Library, Writing Center Launch Learning Commons Transition

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The FCC Library and Writing Center are developing an enriched service model for students and faculty: the “Learning Commons.” The phrase “learning commons” builds on the notion of “the commons,” which is a resource held “in common” by the community, from which everyone can benefit. In the Learning Commons, the resources are staff expertise, learning technologies, and learning spaces.

The Learning Commons will support students in enriching their “learning literacies.” Successful students must not only be literate in reading; they must also be information literate, writing literate, and technology literate. The Learning Commons is not just for students. Faculty members also have their own set of learning literacies, including many forms of technologically mediated instruction. Faculty will be part of the Learning Commons as learners themselves, and also as partners with librarians, writing coaches, and tech support staff.

The Learning Commons will be housed in the present Library space, which will undergo renovation to accommodate the other Learning Commons components. Design considerations include space arrangements to allow easy collaborations and referrals, multiple types of learning space—study rooms, studios, etc.—to support varied learning approaches, and technology for individual and collaborative learning.

An important Learning Commons principal is that students are learning leaders, not just learning recipients. Thus the Learning Commons will encourage students to shape their learning activities themselves, through flexible space and equipment arrangements.

The FCC Learning Commons planning process includes not only the Library and the Writing Center, but also faculty, and College departments that support technology and study skills literacies. The group is led by Colleen McKnight, Digital Resources and Faculty Support Librarian, and Betsey Zwing, Writing Center Manager. The project is now in its early conceptual design stage. A renovation schedule will follow once the design is clarified.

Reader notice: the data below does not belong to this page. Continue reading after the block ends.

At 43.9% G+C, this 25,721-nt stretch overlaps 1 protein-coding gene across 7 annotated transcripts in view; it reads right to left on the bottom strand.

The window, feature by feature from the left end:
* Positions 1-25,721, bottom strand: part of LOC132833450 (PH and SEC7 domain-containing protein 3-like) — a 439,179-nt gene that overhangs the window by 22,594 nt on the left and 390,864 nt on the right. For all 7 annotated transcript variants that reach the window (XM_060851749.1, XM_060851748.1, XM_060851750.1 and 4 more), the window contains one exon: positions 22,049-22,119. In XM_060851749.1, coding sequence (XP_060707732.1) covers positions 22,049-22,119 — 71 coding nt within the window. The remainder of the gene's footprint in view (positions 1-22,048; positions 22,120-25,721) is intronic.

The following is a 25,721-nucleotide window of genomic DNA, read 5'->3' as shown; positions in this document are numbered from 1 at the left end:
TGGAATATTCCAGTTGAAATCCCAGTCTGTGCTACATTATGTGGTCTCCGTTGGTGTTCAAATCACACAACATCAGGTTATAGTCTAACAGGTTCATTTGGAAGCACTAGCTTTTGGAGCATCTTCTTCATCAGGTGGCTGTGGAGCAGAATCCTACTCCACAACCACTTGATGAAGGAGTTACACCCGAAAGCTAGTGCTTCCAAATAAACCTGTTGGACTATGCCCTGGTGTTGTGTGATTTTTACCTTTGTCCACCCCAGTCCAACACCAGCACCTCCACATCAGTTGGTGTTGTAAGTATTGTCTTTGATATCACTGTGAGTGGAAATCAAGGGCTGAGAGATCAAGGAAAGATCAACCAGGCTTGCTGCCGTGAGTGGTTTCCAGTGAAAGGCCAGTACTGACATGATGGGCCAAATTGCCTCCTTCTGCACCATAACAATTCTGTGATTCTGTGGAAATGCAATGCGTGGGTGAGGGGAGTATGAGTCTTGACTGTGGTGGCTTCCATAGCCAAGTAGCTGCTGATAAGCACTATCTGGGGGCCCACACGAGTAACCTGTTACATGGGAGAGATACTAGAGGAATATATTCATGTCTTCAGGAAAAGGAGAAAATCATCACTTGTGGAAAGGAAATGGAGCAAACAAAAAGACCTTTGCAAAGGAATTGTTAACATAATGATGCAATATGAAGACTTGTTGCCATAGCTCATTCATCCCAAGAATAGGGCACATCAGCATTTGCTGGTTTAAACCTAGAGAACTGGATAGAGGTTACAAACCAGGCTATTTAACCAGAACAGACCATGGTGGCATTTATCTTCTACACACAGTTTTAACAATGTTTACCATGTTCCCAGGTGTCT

In addition to serving as executive director of the Frederick Community College Library, Mick O’Leary is Database Reviewer for Information Today.

Self-Sufficiency Standard Redefines Flawed Poverty Debate

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Recently I was helping a student to research poverty and income, and I came across an unexpected and valuable resource: the Self-Sufficiency Standard. It codifies what most of us know intuitively, and casts a new—and desperately needed—twist on how to measure poverty.

As of this writing, the Maryland state legislature has a bill to raise the state’s minimum wage, over a period of three years, from $7.25/hr. to $10.10/hr. There is intense debate, here and nationally, about whether this is good or bad, but I wonder, “How can you live on $10.10 an hour?” The other principal number in the poverty/income debates is the federal poverty level. For a family of four, it is $23,050 annually, but I wonder, “If that family earns $25,000 annually, they’re somehow not poor?”